Council on Energy, Environment and Water Integrated | International | Independent

Press Release

Scaling up Zero Budget Natural Farming could lead to annual subsidy savings of INR 2100 crores in Andhra Pradesh

New Delhi (7 January 2020) — Andhra Pradesh could save nearly INR 2100 crores (~USD 292 million) in fertiliser subsidies annually if it scaled up Zero Budget Natural Farming (ZBNF) to all six million farm families in the state by 2024, according to an independent study released by the Council on Energy, Environment and Water (CEEW). Scaling up ZBNF could significantly alter the landscape of chemical inputs in agriculture, particularly fertilisers. The study found that 77 per cent of the farmers adopting ZBNF were not using any fertilisers while the rest continued to use chemical inputs in smaller quantities along with adopting a few critical natural farming practices. Overall, the average ZBNF farmer in Andhra Pradesh grew rice and maize using 99 per cent and 85 per cent less urea per acre than a conventional farmer, respectively.

The CEEW study, in association with Sustainable India Finance Facility (SIFF) and supported by Vijayavahini Charitable Foundation, is based on a survey conducted in May 2019, covering more than 600 farmers in 60 villages across six districts in Andhra Pradesh. The surveyed districts included Anantapuram, Kadapa, Krishna, Srikakulam, Vizianagaram, and West Godavari. In Andhra Pradesh, more than 500,000 farmers are currently practicing ZBNF as part of a state government-led initiative.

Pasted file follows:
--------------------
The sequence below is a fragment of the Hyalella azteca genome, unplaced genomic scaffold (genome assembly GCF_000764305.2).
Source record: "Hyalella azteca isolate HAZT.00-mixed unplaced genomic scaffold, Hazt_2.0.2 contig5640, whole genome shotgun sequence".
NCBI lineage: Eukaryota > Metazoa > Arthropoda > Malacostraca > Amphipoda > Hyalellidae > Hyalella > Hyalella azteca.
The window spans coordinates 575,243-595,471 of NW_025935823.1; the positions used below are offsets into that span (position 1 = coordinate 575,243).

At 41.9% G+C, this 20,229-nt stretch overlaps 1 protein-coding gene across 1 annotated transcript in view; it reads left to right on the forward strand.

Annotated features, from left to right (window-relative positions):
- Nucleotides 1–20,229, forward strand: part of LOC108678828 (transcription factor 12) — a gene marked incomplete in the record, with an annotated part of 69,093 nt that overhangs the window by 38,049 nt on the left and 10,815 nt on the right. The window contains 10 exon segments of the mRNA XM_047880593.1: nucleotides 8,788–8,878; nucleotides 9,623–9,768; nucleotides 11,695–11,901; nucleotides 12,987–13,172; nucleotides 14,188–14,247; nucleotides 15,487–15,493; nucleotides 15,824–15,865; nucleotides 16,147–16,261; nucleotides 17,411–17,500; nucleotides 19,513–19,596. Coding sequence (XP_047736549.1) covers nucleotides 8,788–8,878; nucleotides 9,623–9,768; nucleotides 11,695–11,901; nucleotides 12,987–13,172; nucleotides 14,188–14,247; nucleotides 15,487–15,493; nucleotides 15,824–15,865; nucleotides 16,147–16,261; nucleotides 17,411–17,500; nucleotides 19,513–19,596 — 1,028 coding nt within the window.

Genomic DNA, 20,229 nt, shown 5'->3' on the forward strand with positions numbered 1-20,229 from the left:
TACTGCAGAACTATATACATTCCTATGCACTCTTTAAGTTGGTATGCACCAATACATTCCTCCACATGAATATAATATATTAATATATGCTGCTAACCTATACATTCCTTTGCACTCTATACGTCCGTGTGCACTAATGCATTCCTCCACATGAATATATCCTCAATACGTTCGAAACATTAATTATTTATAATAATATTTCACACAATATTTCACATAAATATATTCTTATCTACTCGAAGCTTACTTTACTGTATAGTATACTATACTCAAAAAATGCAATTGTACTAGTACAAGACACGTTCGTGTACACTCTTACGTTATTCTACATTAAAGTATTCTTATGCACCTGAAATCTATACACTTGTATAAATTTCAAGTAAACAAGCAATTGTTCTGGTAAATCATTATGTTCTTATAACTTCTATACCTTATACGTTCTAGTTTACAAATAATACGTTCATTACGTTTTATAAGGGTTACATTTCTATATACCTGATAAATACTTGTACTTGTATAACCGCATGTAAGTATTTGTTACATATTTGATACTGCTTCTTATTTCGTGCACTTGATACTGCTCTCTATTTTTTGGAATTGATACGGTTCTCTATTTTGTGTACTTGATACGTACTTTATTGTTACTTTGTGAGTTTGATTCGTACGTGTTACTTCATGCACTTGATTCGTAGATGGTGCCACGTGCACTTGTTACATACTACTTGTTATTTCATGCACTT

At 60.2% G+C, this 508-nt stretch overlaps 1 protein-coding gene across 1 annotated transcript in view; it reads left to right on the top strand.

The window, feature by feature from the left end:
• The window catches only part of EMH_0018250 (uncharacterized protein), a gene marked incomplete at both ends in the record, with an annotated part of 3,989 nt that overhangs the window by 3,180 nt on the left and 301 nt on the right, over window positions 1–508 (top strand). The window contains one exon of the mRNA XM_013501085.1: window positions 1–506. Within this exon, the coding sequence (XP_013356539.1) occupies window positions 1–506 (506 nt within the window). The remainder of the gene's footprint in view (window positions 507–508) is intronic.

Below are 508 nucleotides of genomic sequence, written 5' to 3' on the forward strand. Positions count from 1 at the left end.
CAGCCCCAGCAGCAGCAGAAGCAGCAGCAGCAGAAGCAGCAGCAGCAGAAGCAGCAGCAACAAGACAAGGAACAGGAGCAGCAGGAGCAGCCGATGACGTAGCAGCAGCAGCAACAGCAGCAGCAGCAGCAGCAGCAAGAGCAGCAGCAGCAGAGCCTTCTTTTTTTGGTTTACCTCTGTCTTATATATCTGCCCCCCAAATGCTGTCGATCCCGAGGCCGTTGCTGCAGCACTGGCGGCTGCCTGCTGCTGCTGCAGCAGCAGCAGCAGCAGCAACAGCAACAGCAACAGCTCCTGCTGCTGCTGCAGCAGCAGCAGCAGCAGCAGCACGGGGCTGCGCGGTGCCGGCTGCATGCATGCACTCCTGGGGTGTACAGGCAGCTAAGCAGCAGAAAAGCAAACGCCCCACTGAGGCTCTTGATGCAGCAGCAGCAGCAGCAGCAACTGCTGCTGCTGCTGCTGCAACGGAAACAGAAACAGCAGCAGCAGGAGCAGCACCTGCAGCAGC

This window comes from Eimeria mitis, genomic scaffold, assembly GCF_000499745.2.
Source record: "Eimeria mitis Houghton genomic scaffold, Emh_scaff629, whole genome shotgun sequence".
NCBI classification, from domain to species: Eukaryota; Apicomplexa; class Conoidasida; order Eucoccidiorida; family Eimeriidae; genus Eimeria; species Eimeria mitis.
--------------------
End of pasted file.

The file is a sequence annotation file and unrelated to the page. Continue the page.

CEEW research found that ZBNF had been adopted by a large number of marginal farmers in Andhra Pradesh. Instead of chemical fertilisers and pesticides, ZBNF farmers use low-cost locally-sourced natural concoctions, inoculums and decoctions based on cow dung, cow urine, jaggery, lilac, green chillies, and many other such natural ingredients.

Dr Rajiv Kumar, Vice Chairman, NITI Aayog, said, “To take the current research on Bhartiya Prakrutik Krishi Paddhiti (Indian natural farming practices) further, we need more organisations and partners to conduct comprehensive and multi-faceted studies. Research across different agro-climatic zones in the country to look at overall cost reduction, yields, climate change, water-use, price realisation, will further help understand the prospects better.”  

Dr Arunabha Ghosh, CEO, CEEW, added, “Andhra Pradesh’s evolving experience shows that scaling up ZBNF could lead to massive savings on fertiliser subsidies, while reducing the input costs for the farmers. However, impacts of ZBNF across other regions and agro-climatic zones must be examined before a nation-wide roll out. Further research is also needed to understand the impact of ZBNF on greenhouse gas emissions, crop yields and resilience, and the chemical fertiliser industry as the practice scales up.”

Link to the study: Can Zero Budget Natural Farming Save Input Costs and Fertiliser Subsidies? Evidence from Andhra Pradesh